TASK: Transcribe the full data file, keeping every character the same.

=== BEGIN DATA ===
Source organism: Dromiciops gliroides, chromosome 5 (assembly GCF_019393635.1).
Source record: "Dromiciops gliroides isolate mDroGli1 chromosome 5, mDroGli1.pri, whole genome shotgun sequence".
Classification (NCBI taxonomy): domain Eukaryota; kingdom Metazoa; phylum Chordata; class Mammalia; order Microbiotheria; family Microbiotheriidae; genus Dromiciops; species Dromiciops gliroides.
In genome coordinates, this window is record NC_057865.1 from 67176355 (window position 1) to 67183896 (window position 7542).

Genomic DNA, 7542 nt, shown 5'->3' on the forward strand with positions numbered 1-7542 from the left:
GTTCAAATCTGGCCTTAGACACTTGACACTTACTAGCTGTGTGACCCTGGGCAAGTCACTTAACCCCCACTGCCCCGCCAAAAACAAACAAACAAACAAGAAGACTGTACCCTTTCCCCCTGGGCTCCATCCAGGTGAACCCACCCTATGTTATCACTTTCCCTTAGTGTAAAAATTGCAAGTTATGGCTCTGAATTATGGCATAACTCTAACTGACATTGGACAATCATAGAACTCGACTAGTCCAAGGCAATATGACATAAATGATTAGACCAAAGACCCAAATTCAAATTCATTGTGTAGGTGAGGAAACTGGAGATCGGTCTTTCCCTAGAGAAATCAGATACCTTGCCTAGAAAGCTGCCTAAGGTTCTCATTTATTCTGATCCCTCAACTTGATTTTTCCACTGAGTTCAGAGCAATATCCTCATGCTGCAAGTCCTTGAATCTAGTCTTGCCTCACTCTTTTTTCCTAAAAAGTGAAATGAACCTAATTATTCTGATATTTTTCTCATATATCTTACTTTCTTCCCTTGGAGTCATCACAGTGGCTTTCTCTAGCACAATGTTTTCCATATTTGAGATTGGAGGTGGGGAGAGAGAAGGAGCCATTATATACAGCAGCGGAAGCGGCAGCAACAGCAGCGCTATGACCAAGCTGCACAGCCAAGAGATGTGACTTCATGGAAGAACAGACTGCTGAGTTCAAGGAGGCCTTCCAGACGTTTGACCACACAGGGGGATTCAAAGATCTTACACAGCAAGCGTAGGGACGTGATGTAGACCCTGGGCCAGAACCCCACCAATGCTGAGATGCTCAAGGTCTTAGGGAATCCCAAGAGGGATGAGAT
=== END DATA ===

Source organism: Dromiciops gliroides, chromosome 5 (assembly GCF_019393635.1).
Source record: "Dromiciops gliroides isolate mDroGli1 chromosome 5, mDroGli1.pri, whole genome shotgun sequence".
Classification (NCBI taxonomy): domain Eukaryota; kingdom Metazoa; phylum Chordata; class Mammalia; order Microbiotheria; family Microbiotheriidae; genus Dromiciops; species Dromiciops gliroides.
In genome coordinates, this window is record NC_057865.1 from 67176355 (window position 1) to 67183896 (window position 7542).

Genomic DNA, 7542 nt, shown 5'->3' on the forward strand with positions numbered 1-7542 from the left:
GTTCAAATCTGGCCTTAGACACTTGACACTTACTAGCTGTGTGACCCTGGGCAAGTCACTTAACCCCCACTGCCCCGCCAAAAACAAACAAACAAACAAGAAGACTGTACCCTTTCCCCCTGGGCTCCATCCAGGTGAACCCACCCTATGTTATCACTTTCCCTTAGTGTAAAAATTGCAAGTTATGGCTCTGAATTATGGCATAACTCTAACTGACATTGGACAATCATAGAACTCGACTAGTCCAAGGCAATATGACATAAATGATTAGACCAAAGACCCAAATTCAAATTCATTGTGTAGGTGAGGAAACTGGAGATCGGTCTTTCCCTAGAGAAATCAGATACCTTGCCTAGAAAGCTGCCTAAGGTTCTCATTTATTCTGATCCCTCAACTTGATTTTTCCACTGAGTTCAGAGCAATATCCTCATGCTGCAAGTCCTTGAATCTAGTCTTGCCTCACTCTTTTTTCCTAAAAAGTGAAATGAACCTAATTATTCTGATATTTTTCTCATATATCTTACTTTCTTCCCTTGGAGTCATCACAGTGGCTTTCTCTAGCACAATGTTTTCCATATTTGAGATTGGAGGTGGGGAGAGAGAAGGAGCCATTATATACAGCAGCGGAAGCGGCAGCAACAGCAGCGCTATGACCAAGCTGCACAGCCAAGAGATGTGACTTCATGGAAGAACAGACTGCTGAGTTCAAGGAGGCCTTCCAGACGTTTGACCACACAGGGGGATTCAAAGATCTTACACAGCAAGCGTAGGGACGTGATGTAGACCCTGGGCCAGAACCCCACCAATGCTGAGATGCTCAAGGTCTTAGGGAATCCCAAGAGGGATGAGAT